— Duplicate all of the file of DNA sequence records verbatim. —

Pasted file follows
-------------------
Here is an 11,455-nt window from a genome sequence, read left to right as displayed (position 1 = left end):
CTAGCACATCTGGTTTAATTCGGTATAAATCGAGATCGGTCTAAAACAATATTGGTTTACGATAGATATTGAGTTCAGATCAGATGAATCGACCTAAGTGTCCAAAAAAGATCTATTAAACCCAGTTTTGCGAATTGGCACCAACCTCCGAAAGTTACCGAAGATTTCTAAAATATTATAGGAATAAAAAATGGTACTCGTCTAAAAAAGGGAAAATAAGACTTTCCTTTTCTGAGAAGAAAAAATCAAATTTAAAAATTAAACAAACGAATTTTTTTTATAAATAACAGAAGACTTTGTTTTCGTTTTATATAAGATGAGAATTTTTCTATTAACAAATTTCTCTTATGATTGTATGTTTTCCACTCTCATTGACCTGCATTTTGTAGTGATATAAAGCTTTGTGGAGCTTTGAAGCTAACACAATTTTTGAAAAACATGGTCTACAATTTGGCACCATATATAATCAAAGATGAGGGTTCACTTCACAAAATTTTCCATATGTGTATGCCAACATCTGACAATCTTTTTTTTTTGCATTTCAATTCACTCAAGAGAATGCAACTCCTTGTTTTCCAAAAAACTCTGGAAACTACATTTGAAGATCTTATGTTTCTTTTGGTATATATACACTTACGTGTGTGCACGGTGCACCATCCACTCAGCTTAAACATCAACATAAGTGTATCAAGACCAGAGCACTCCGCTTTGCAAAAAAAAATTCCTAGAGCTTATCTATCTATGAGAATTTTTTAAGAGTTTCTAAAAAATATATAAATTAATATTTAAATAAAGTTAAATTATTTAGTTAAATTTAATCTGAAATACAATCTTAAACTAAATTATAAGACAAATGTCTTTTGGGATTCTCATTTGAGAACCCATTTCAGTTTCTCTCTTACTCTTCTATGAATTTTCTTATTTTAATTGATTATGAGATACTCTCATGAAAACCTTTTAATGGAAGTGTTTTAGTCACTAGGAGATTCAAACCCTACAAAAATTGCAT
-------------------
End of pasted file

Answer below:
Here is an 11,455-nt window from a genome sequence, read left to right as displayed (position 1 = left end):
CTAGCACATCTGGTTTAATTCGGTATAAATCGAGATCGGTCTAAAACAATATTGGTTTACGATAGATATTGAGTTCAGATCAGATGAATCGACCTAAGTGTCCAAAAAAGATCTATTAAACCCAGTTTTGCGAATTGGCACCAACCTCCGAAAGTTACCGAAGATTTCTAAAATATTATAGGAATAAAAAATGGTACTCGTCTAAAAAAGGGAAAATAAGACTTTCCTTTTCTGAGAAGAAAAAATCAAATTTAAAAATTAAACAAACGAATTTTTTTTATAAATAACAGAAGACTTTGTTTTCGTTTTATATAAGATGAGAATTTTTCTATTAACAAATTTCTCTTATGATTGTATGTTTTCCACTCTCATTGACCTGCATTTTGTAGTGATATAAAGCTTTGTGGAGCTTTGAAGCTAACACAATTTTTGAAAAACATGGTCTACAATTTGGCACCATATATAATCAAAGATGAGGGTTCACTTCACAAAATTTTCCATATGTGTATGCCAACATCTGACAATCTTTTTTTTTTGCATTTCAATTCACTCAAGAGAATGCAACTCCTTGTTTTCCAAAAAACTCTGGAAACTACATTTGAAGATCTTATGTTTCTTTTGGTATATATACACTTACGTGTGTGCACGGTGCACCATCCACTCAGCTTAAACATCAACATAAGTGTATCAAGACCAGAGCACTCCGCTTTGCAAAAAAAAATTCCTAGAGCTTATCTATCTATGAGAATTTTTTAAGAGTTTCTAAAAAATATATAAATTAATATTTAAATAAAGTTAAATTATTTAGTTAAATTTAATCTGAAATACAATCTTAAACTAAATTATAAGACAAATGTCTTTTGGGATTCTCATTTGAGAACCCATTTCAGTTTCTCTCTTACTCTTCTATGAATTTTCTTATTTTAATTGATTATGAGATACTCTCATGAAAACCTTTTAATGGAAGTGTTTTAGTCACTAGGAGATTCAAACCCTACAAAAATTGCAT